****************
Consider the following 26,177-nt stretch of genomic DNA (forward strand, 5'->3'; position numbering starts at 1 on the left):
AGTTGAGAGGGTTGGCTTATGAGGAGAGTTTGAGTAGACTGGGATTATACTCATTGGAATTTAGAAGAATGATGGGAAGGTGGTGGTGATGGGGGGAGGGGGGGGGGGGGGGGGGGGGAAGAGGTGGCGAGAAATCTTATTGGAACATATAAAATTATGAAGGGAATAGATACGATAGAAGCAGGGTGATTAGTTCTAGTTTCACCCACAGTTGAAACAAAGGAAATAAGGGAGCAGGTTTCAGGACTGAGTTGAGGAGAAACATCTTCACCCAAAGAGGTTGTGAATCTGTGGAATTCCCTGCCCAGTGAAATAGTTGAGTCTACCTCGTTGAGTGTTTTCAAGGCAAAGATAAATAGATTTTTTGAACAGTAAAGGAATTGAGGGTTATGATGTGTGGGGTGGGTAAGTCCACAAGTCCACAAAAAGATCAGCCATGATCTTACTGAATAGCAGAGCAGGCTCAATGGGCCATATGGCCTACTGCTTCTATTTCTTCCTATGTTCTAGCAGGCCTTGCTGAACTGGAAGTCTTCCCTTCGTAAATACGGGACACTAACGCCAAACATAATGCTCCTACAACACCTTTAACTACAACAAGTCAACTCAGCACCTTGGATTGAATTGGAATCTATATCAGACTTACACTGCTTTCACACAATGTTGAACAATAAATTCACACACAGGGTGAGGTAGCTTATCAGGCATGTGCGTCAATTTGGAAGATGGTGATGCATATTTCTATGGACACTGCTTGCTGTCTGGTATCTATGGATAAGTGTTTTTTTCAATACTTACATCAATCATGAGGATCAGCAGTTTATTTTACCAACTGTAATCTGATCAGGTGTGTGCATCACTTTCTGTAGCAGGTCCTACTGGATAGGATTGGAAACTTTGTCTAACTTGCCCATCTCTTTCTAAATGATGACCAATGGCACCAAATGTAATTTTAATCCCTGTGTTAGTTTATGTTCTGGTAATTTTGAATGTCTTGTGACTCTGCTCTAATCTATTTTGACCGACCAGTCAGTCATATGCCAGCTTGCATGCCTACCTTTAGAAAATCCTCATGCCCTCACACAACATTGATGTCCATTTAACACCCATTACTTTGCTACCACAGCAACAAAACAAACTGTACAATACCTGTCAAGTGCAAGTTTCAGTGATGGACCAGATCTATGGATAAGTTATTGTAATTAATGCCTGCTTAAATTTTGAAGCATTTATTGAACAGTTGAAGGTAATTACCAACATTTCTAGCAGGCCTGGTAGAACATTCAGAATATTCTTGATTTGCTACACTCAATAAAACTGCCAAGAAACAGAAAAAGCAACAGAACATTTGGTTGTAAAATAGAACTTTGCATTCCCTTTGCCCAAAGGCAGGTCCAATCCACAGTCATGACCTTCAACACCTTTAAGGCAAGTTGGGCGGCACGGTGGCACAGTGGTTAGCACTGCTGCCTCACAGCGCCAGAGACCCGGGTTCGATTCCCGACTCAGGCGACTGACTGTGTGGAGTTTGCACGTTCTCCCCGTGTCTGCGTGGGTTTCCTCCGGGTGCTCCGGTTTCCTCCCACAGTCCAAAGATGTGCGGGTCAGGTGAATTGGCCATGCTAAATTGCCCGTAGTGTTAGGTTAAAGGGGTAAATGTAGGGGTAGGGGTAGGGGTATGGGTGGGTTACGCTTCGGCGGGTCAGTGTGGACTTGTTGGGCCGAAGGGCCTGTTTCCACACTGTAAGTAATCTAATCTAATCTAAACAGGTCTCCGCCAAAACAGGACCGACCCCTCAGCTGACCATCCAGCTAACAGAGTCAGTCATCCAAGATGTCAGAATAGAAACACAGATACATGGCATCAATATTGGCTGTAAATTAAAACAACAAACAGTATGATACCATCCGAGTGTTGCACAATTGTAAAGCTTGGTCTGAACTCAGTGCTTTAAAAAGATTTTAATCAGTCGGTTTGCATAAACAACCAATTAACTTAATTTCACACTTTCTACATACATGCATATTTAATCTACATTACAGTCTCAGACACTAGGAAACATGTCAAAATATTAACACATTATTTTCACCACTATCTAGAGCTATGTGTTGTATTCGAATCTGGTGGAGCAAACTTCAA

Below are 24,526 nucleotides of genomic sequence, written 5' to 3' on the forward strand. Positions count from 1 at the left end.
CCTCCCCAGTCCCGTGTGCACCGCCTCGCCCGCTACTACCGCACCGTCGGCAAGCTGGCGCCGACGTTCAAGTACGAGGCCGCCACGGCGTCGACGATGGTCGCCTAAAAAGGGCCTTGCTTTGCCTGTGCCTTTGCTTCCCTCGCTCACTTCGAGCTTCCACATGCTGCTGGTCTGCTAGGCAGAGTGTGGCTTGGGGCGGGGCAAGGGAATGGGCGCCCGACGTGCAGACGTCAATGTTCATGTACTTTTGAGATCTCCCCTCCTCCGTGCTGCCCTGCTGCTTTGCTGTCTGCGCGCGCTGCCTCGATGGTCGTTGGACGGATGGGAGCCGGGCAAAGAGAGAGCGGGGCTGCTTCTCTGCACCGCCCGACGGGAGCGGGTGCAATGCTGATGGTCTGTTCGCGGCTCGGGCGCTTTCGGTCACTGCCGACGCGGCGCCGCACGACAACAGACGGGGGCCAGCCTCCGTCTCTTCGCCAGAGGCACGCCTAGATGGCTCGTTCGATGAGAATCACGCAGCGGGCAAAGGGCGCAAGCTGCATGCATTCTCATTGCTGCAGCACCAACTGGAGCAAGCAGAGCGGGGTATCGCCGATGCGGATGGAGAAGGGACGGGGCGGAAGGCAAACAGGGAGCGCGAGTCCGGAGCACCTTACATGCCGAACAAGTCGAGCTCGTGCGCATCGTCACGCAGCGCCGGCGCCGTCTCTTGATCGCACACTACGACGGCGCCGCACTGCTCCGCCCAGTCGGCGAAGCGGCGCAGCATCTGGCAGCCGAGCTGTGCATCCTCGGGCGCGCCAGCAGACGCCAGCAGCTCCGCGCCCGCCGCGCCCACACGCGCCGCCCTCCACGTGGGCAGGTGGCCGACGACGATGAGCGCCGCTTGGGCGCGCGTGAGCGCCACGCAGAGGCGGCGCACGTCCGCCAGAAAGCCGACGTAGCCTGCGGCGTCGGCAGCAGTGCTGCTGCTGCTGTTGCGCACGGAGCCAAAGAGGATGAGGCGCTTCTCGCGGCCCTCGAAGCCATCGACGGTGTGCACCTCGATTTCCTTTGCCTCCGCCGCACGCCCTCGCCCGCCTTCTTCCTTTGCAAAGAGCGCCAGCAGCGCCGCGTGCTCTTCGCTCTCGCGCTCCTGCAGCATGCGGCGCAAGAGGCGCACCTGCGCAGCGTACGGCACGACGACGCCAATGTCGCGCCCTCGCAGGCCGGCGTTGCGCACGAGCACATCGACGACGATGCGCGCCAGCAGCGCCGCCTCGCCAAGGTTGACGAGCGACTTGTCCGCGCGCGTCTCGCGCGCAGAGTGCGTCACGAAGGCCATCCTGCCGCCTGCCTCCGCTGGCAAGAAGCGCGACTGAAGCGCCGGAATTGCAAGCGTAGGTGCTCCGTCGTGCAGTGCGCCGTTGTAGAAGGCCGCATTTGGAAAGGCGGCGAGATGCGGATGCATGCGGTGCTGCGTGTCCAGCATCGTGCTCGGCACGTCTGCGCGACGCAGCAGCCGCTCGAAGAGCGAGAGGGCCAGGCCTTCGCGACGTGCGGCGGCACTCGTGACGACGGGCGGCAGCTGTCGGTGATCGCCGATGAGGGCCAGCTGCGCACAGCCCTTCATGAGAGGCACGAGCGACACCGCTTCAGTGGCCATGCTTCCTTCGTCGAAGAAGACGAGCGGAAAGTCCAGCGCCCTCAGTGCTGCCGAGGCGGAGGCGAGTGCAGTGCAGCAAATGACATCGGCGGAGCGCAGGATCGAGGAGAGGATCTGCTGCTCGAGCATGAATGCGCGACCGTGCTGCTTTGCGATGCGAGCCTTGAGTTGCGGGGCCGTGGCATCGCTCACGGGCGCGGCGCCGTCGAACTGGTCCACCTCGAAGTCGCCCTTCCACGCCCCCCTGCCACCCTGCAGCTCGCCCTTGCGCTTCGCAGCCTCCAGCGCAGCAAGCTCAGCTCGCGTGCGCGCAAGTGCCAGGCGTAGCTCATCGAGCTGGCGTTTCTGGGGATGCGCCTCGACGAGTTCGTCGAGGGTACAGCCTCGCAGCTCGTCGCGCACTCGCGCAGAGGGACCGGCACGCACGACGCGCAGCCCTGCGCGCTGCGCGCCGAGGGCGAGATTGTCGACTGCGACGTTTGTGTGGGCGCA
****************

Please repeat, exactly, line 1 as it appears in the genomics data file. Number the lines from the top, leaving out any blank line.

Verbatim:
Consider the following 26,177-nt stretch of genomic DNA (forward strand, 5'->3'; position numbering starts at 1 on the left):